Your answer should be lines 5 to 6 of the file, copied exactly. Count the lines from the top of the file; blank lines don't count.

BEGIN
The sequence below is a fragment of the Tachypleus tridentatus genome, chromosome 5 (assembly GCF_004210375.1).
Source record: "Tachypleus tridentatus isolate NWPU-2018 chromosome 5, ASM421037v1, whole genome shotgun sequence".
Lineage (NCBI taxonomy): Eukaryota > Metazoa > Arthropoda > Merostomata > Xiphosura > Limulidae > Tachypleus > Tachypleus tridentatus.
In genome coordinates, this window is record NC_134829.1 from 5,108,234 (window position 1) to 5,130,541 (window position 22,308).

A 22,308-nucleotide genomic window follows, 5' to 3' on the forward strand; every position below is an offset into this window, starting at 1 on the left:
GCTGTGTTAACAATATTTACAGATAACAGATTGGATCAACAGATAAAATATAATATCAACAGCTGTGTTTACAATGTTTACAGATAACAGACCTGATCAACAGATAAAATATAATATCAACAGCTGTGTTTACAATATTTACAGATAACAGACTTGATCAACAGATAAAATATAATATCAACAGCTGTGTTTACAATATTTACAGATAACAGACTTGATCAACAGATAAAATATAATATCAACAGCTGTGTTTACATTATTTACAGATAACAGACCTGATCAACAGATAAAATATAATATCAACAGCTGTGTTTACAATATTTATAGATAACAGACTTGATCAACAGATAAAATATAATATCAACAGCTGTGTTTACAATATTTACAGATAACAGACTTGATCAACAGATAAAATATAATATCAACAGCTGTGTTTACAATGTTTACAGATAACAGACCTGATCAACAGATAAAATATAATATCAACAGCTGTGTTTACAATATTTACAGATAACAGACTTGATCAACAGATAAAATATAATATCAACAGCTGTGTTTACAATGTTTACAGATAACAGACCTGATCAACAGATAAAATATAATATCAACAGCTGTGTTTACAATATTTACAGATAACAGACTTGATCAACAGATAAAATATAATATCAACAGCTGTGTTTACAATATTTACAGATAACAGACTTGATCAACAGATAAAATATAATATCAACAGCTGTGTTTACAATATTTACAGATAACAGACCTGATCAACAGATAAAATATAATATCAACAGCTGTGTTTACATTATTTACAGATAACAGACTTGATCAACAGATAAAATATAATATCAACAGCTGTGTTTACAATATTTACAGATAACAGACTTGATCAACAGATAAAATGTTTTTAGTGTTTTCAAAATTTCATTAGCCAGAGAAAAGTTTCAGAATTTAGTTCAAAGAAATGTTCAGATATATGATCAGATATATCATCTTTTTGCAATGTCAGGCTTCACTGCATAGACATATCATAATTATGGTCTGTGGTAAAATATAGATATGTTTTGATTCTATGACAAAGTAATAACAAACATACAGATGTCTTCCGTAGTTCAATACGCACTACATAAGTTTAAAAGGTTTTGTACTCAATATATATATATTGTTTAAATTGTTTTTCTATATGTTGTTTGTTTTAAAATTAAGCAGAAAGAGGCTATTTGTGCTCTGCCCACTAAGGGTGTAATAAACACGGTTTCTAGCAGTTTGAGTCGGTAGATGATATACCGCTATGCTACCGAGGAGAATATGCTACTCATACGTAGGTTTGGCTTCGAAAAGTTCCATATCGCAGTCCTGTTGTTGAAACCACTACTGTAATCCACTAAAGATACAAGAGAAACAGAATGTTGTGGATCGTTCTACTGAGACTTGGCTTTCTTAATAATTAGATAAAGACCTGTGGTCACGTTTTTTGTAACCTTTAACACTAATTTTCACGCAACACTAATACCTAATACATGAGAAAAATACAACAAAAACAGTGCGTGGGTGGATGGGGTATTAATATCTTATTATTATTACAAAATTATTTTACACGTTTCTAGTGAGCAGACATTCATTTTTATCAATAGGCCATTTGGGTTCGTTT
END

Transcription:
A 22,308-nucleotide genomic window follows, 5' to 3' on the forward strand; every position below is an offset into this window, starting at 1 on the left:
GCTGTGTTAACAATATTTACAGATAACAGATTGGATCAACAGATAAAATATAATATCAACAGCTGTGTTTACAATGTTTACAGATAACAGACCTGATCAACAGATAAAATATAATATCAACAGCTGTGTTTACAATATTTACAGATAACAGACTTGATCAACAGATAAAATATAATATCAACAGCTGTGTTTACAATATTTACAGATAACAGACTTGATCAACAGATAAAATATAATATCAACAGCTGTGTTTACATTATTTACAGATAACAGACCTGATCAACAGATAAAATATAATATCAACAGCTGTGTTTACAATATTTATAGATAACAGACTTGATCAACAGATAAAATATAATATCAACAGCTGTGTTTACAATATTTACAGATAACAGACTTGATCAACAGATAAAATATAATATCAACAGCTGTGTTTACAATGTTTACAGATAACAGACCTGATCAACAGATAAAATATAATATCAACAGCTGTGTTTACAATATTTACAGATAACAGACTTGATCAACAGATAAAATATAATATCAACAGCTGTGTTTACAATGTTTACAGATAACAGACCTGATCAACAGATAAAATATAATATCAACAGCTGTGTTTACAATATTTACAGATAACAGACTTGATCAACAGATAAAATATAATATCAACAGCTGTGTTTACAATATTTACAGATAACAGACTTGATCAACAGATAAAATATAATATCAACAGCTGTGTTTACAATATTTACAGATAACAGACCTGATCAACAGATAAAATATAATATCAACAGCTGTGTTTACATTATTTACAGATAACAGACTTGATCAACAGATAAAATATAATATCAACAGCTGTGTTTACAATATTTACAGATAACAGACTTGATCAACAGATAAAATGTTTTTAGTGTTTTCAAAATTTCATTAGCCAGAGAAAAGTTTCAGAATTTAGTTCAAAGAAATGTTCAGATATATGATCAGATATATCATCTTTTTGCAATGTCAGGCTTCACTGCATAGACATATCATAATTATGGTCTGTGGTAAAATATAGATATGTTTTGATTCTATGACAAAGTAATAACAAACATACAGATGTCTTCCGTAGTTCAATACGCACTACATAAGTTTAAAAGGTTTTGTACTCAATATATATATATTGTTTAAATTGTTTTTCTATATGTTGTTTGTTTTAAAATTAAGCAGAAAGAGGCTATTTGTGCTCTGCCCACTAAGGGTGTAATAAACACGGTTTCTAGCAGTTTGAGTCGGTAGATGATATACCGCTATGCTACCGAGGAGAATATGCTACTCATACGTAGGTTTGGCTTCGAAAAGTTCCATATCGCAGTCCTGTTGTTGAAACCACTACTGTAATCCACTAAAGATACAAGAGAAACAGAATGTTGTGGATCGTTCTACTGAGACTTGGCTTTCTTAATAATTAGATAAAGACCTGTGGTCACGTTTTTTGTAACCTTTAACACTAATTTTCACGCAACACTAATACCTAATACATGAGAAAAATACAACAAAAACAGTGCGTGGGTGGATGGGGTATTAATATCTTATTATTATTACAAAATTATTTTACACGTTTCTAGTGAGCAGACATTCATTTTTATCAATAGGCCATTTGGGTTCGTTT